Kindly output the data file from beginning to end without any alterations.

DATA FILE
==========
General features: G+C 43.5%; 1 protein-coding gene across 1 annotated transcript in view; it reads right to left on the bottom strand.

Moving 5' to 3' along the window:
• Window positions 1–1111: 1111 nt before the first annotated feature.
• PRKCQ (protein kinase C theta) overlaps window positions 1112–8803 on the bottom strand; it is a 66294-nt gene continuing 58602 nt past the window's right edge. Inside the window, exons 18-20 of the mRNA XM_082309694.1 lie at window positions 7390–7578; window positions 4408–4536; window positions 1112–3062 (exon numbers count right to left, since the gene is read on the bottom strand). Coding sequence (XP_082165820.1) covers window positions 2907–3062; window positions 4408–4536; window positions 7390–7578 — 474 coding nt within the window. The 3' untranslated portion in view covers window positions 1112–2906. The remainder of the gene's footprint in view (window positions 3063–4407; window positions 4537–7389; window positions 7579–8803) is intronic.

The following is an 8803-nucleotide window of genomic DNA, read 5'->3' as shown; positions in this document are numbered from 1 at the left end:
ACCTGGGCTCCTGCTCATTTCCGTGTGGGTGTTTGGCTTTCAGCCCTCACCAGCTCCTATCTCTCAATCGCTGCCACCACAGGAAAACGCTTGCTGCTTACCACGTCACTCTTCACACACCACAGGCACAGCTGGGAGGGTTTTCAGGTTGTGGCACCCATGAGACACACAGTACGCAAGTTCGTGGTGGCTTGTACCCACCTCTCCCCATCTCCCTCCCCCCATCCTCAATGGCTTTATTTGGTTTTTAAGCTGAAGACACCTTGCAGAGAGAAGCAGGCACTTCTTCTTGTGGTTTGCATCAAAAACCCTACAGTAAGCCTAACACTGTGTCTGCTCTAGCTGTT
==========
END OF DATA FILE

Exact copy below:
General features: G+C 43.5%; 1 protein-coding gene across 1 annotated transcript in view; it reads right to left on the bottom strand.

Moving 5' to 3' along the window:
• Window positions 1–1111: 1111 nt before the first annotated feature.
• PRKCQ (protein kinase C theta) overlaps window positions 1112–8803 on the bottom strand; it is a 66294-nt gene continuing 58602 nt past the window's right edge. Inside the window, exons 18-20 of the mRNA XM_082309694.1 lie at window positions 7390–7578; window positions 4408–4536; window positions 1112–3062 (exon numbers count right to left, since the gene is read on the bottom strand). Coding sequence (XP_082165820.1) covers window positions 2907–3062; window positions 4408–4536; window positions 7390–7578 — 474 coding nt within the window. The 3' untranslated portion in view covers window positions 1112–2906. The remainder of the gene's footprint in view (window positions 3063–4407; window positions 4537–7389; window positions 7579–8803) is intronic.

The following is an 8803-nucleotide window of genomic DNA, read 5'->3' as shown; positions in this document are numbered from 1 at the left end:
ACCTGGGCTCCTGCTCATTTCCGTGTGGGTGTTTGGCTTTCAGCCCTCACCAGCTCCTATCTCTCAATCGCTGCCACCACAGGAAAACGCTTGCTGCTTACCACGTCACTCTTCACACACCACAGGCACAGCTGGGAGGGTTTTCAGGTTGTGGCACCCATGAGACACACAGTACGCAAGTTCGTGGTGGCTTGTACCCACCTCTCCCCATCTCCCTCCCCCCATCCTCAATGGCTTTATTTGGTTTTTAAGCTGAAGACACCTTGCAGAGAGAAGCAGGCACTTCTTCTTGTGGTTTGCATCAAAAACCCTACAGTAAGCCTAACACTGTGTCTGCTCTAGCTGTT